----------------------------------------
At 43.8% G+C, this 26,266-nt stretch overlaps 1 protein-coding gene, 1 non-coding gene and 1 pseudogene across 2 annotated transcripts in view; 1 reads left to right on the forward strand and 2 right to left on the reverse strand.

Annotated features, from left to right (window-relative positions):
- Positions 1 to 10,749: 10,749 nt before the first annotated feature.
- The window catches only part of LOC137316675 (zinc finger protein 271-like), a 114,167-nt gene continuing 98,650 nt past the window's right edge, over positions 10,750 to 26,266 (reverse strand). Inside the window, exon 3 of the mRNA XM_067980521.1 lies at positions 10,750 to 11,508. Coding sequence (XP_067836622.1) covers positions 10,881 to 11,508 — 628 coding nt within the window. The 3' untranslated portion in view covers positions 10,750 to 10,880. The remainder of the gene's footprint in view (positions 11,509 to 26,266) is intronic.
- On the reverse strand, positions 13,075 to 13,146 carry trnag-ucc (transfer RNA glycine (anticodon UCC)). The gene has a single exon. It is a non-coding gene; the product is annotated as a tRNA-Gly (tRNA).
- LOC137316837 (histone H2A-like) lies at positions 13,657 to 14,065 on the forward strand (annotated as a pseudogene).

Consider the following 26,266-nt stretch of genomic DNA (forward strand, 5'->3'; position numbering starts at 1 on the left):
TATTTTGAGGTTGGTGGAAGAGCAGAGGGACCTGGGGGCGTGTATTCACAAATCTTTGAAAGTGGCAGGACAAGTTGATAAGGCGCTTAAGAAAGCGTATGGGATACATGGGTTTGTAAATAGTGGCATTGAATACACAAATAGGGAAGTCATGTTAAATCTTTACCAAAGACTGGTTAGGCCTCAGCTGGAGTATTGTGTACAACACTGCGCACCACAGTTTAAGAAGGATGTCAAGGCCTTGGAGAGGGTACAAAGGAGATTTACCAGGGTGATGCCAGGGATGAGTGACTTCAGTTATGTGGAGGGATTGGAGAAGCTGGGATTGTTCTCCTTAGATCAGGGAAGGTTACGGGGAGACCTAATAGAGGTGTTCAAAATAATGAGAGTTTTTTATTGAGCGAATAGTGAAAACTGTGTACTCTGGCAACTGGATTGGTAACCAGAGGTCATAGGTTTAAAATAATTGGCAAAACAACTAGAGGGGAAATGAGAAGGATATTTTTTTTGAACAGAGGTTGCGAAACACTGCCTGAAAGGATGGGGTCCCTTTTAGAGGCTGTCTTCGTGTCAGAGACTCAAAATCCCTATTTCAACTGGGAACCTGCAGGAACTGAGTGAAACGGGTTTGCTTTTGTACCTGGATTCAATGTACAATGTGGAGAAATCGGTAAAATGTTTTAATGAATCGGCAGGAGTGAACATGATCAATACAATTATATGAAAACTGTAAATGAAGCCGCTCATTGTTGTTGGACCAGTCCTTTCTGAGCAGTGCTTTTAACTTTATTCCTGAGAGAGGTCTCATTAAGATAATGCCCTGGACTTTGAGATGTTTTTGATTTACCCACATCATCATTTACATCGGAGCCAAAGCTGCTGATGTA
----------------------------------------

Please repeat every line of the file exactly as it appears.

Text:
At 43.8% G+C, this 26,266-nt stretch overlaps 1 protein-coding gene, 1 non-coding gene and 1 pseudogene across 2 annotated transcripts in view; 1 reads left to right on the forward strand and 2 right to left on the reverse strand.

Annotated features, from left to right (window-relative positions):
- Positions 1 to 10,749: 10,749 nt before the first annotated feature.
- The window catches only part of LOC137316675 (zinc finger protein 271-like), a 114,167-nt gene continuing 98,650 nt past the window's right edge, over positions 10,750 to 26,266 (reverse strand). Inside the window, exon 3 of the mRNA XM_067980521.1 lies at positions 10,750 to 11,508. Coding sequence (XP_067836622.1) covers positions 10,881 to 11,508 — 628 coding nt within the window. The 3' untranslated portion in view covers positions 10,750 to 10,880. The remainder of the gene's footprint in view (positions 11,509 to 26,266) is intronic.
- On the reverse strand, positions 13,075 to 13,146 carry trnag-ucc (transfer RNA glycine (anticodon UCC)). The gene has a single exon. It is a non-coding gene; the product is annotated as a tRNA-Gly (tRNA).
- LOC137316837 (histone H2A-like) lies at positions 13,657 to 14,065 on the forward strand (annotated as a pseudogene).

Consider the following 26,266-nt stretch of genomic DNA (forward strand, 5'->3'; position numbering starts at 1 on the left):
TATTTTGAGGTTGGTGGAAGAGCAGAGGGACCTGGGGGCGTGTATTCACAAATCTTTGAAAGTGGCAGGACAAGTTGATAAGGCGCTTAAGAAAGCGTATGGGATACATGGGTTTGTAAATAGTGGCATTGAATACACAAATAGGGAAGTCATGTTAAATCTTTACCAAAGACTGGTTAGGCCTCAGCTGGAGTATTGTGTACAACACTGCGCACCACAGTTTAAGAAGGATGTCAAGGCCTTGGAGAGGGTACAAAGGAGATTTACCAGGGTGATGCCAGGGATGAGTGACTTCAGTTATGTGGAGGGATTGGAGAAGCTGGGATTGTTCTCCTTAGATCAGGGAAGGTTACGGGGAGACCTAATAGAGGTGTTCAAAATAATGAGAGTTTTTTATTGAGCGAATAGTGAAAACTGTGTACTCTGGCAACTGGATTGGTAACCAGAGGTCATAGGTTTAAAATAATTGGCAAAACAACTAGAGGGGAAATGAGAAGGATATTTTTTTTGAACAGAGGTTGCGAAACACTGCCTGAAAGGATGGGGTCCCTTTTAGAGGCTGTCTTCGTGTCAGAGACTCAAAATCCCTATTTCAACTGGGAACCTGCAGGAACTGAGTGAAACGGGTTTGCTTTTGTACCTGGATTCAATGTACAATGTGGAGAAATCGGTAAAATGTTTTAATGAATCGGCAGGAGTGAACATGATCAATACAATTATATGAAAACTGTAAATGAAGCCGCTCATTGTTGTTGGACCAGTCCTTTCTGAGCAGTGCTTTTAACTTTATTCCTGAGAGAGGTCTCATTAAGATAATGCCCTGGACTTTGAGATGTTTTTGATTTACCCACATCATCATTTACATCGGAGCCAAAGCTGCTGATGTA